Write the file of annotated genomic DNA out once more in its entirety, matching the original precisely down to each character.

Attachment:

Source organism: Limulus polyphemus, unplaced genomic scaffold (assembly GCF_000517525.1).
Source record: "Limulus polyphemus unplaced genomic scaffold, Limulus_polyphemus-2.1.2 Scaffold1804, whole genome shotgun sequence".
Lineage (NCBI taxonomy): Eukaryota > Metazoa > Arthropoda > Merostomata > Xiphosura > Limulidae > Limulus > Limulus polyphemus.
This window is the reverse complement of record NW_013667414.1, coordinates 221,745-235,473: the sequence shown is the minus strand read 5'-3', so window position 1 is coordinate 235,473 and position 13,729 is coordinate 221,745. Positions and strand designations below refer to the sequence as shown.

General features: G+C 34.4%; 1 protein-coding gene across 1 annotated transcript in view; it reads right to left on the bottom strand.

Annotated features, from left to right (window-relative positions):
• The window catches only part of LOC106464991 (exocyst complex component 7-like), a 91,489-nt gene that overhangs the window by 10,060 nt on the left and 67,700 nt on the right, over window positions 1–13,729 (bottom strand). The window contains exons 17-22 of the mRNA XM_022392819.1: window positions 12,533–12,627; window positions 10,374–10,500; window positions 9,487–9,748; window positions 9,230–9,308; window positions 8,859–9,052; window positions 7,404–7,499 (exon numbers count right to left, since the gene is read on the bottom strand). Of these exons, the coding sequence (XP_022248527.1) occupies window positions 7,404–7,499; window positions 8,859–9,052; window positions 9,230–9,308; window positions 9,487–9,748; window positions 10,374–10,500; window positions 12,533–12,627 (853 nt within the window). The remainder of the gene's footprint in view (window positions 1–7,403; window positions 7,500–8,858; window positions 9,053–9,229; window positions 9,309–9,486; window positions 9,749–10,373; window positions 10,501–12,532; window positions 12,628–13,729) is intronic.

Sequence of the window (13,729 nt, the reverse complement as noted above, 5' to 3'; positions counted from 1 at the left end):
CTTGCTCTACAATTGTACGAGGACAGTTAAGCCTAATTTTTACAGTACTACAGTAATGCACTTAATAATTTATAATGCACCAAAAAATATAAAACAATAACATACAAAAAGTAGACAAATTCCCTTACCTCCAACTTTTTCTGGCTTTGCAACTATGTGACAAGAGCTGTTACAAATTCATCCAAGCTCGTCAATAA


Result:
Source organism: Limulus polyphemus, unplaced genomic scaffold (assembly GCF_000517525.1).
Source record: "Limulus polyphemus unplaced genomic scaffold, Limulus_polyphemus-2.1.2 Scaffold1804, whole genome shotgun sequence".
Lineage (NCBI taxonomy): Eukaryota > Metazoa > Arthropoda > Merostomata > Xiphosura > Limulidae > Limulus > Limulus polyphemus.
This window is the reverse complement of record NW_013667414.1, coordinates 221,745-235,473: the sequence shown is the minus strand read 5'-3', so window position 1 is coordinate 235,473 and position 13,729 is coordinate 221,745. Positions and strand designations below refer to the sequence as shown.

General features: G+C 34.4%; 1 protein-coding gene across 1 annotated transcript in view; it reads right to left on the bottom strand.

Annotated features, from left to right (window-relative positions):
• The window catches only part of LOC106464991 (exocyst complex component 7-like), a 91,489-nt gene that overhangs the window by 10,060 nt on the left and 67,700 nt on the right, over window positions 1–13,729 (bottom strand). The window contains exons 17-22 of the mRNA XM_022392819.1: window positions 12,533–12,627; window positions 10,374–10,500; window positions 9,487–9,748; window positions 9,230–9,308; window positions 8,859–9,052; window positions 7,404–7,499 (exon numbers count right to left, since the gene is read on the bottom strand). Of these exons, the coding sequence (XP_022248527.1) occupies window positions 7,404–7,499; window positions 8,859–9,052; window positions 9,230–9,308; window positions 9,487–9,748; window positions 10,374–10,500; window positions 12,533–12,627 (853 nt within the window). The remainder of the gene's footprint in view (window positions 1–7,403; window positions 7,500–8,858; window positions 9,053–9,229; window positions 9,309–9,486; window positions 9,749–10,373; window positions 10,501–12,532; window positions 12,628–13,729) is intronic.

Sequence of the window (13,729 nt, the reverse complement as noted above, 5' to 3'; positions counted from 1 at the left end):
CTTGCTCTACAATTGTACGAGGACAGTTAAGCCTAATTTTTACAGTACTACAGTAATGCACTTAATAATTTATAATGCACCAAAAAATATAAAACAATAACATACAAAAAGTAGACAAATTCCCTTACCTCCAACTTTTTCTGGCTTTGCAACTATGTGACAAGAGCTGTTACAAATTCATCCAAGCTCGTCAATAA